Starring Gwyneth Paltrow, Joseph Fiennes and Geoffrey Rush.
Directed by John Madden. Written by Marc Norman and Tom
Stoppard. Produced by David Parfitt, Donna Gigliotti, Harvey
Weinstein, Edward Zwick and Marc Norman. A Miramax release.
Romance/Comedy. Rated R for sexuality. Running time: 122 min.
Set amidst the grime and grandeur of Elizabethan England,
"Shakespeare in Love" is an inspired re-imagining of history and a deft
look at the relationship between art and life. Young Will Shakespeare
("Elizabeth's" Joseph Fiennes) is under commission from Philip
Henslowe (Geoffrey Rush, also of "Elizabeth") to write a comedy,
"Romeo and Ethel, the Pirate's Daughter." Unfortunately, Will has a
writer's block he cannot conquer-until he finds his muse and true love in
Viola de Lesseps ("Sliding Doors'" Gwyneth Paltrow). Viola eagerly
returns Will's love, but the Earl of Wessex ("The English Patient's"
Colin Firth) has claimed Viola as his bride, and the marriage cannot be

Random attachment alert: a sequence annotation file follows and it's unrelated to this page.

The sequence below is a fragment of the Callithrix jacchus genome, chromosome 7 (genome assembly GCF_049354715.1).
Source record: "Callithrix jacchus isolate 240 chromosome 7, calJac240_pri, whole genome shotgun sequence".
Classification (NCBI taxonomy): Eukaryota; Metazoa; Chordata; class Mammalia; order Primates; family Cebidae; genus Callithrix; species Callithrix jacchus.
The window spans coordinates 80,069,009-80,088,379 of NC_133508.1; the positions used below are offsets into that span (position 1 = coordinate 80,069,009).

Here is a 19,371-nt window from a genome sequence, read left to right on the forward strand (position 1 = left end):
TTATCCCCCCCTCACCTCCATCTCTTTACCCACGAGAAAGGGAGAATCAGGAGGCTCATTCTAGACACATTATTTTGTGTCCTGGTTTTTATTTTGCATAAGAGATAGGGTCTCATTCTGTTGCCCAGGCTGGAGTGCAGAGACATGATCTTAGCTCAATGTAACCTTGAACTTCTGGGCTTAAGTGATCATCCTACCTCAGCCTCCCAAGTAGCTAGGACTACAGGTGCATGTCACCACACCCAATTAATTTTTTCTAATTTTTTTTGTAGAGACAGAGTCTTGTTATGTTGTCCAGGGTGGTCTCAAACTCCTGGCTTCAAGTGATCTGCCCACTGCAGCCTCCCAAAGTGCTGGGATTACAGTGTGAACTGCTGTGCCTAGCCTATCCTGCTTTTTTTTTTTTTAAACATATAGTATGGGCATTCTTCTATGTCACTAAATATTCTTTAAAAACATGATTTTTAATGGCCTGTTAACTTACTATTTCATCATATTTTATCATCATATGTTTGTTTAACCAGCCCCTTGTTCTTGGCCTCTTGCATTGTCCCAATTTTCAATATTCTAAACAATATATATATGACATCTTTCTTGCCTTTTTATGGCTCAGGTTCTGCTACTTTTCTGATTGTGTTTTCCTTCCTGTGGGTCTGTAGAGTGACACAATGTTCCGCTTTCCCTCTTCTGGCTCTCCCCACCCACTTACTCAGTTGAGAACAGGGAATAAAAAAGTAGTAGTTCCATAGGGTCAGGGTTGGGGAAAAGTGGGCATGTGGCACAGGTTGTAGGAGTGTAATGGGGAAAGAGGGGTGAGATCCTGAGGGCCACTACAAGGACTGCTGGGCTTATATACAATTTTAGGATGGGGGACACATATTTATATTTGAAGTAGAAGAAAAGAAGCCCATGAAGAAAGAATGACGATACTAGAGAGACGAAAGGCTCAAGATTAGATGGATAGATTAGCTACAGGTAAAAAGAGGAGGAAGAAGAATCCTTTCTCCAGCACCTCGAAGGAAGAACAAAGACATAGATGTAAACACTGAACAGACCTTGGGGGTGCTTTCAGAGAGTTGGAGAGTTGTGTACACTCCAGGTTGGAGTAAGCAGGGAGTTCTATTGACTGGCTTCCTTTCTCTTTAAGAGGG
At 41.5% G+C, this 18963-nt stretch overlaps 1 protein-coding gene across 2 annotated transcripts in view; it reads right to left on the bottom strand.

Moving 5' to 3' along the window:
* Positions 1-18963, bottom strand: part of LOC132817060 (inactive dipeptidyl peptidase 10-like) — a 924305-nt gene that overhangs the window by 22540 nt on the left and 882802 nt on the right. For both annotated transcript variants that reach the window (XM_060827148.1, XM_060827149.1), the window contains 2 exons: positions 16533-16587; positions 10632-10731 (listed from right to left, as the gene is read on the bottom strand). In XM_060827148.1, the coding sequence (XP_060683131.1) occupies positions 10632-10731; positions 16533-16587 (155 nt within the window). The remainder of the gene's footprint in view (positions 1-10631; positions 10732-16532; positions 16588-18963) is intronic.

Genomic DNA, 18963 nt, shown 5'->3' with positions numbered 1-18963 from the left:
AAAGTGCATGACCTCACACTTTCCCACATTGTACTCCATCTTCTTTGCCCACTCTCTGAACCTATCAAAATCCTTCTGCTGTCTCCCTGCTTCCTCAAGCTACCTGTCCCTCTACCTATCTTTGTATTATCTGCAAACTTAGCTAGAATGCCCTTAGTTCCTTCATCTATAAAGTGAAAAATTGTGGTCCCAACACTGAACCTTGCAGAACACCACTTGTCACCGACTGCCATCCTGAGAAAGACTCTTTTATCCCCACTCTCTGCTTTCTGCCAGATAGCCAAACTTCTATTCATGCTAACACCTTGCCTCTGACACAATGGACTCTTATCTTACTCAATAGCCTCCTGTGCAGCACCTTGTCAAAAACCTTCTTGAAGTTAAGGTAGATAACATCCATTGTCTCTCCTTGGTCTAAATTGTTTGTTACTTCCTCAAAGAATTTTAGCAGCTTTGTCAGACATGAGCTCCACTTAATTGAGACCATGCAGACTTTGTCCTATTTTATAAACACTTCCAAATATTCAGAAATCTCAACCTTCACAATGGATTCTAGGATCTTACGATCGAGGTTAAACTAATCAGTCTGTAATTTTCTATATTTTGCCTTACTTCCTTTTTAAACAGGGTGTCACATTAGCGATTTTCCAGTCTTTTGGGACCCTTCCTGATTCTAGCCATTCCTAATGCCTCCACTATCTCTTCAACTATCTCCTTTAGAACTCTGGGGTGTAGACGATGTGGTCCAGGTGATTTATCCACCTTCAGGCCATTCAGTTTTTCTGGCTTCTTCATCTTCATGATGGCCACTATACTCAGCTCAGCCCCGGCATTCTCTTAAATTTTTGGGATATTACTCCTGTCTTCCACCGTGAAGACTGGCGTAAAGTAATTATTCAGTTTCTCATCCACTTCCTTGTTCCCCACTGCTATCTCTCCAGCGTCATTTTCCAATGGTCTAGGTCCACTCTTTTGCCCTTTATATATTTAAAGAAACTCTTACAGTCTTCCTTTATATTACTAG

stopped once the queen has given her consent. As reality closes in on the
lovers, life is transmuted into art, and Will's comedy becomes instead
the tragedy of "Romeo and Juliet."
Fiennes and Paltrow make a pleasant, though not distinctive, pair.
Surrounding them are some of Britain's finest character players, who
happily prove the saying that there are no small parts, only small actors.
Crowning them all, as the wily Elizabeth I, is Judi Dench ("Mrs.
Brown"), calmly stealing every scene she's in. But the real star is the
script. It wears its scholarship casually, almost disguising how well
researched and structured it is, preferring instead to delight us with
joyful witticisms and adroit plot twists.
Oddly, though, the film is, by turns, a romance and a comedy, but it
doesn't quite achieve the buoyancy and cohesion of a "romantic
comedy," and its darker moments, as well as its overly dramatic score,
sit uneasily alongside its bawdy boisterousness. However, this wobble in
tone resolves itself in time for a sparkling climax that celebrates the
glories of the theatre--an ending of which the Bard himself would no
doubt approve.
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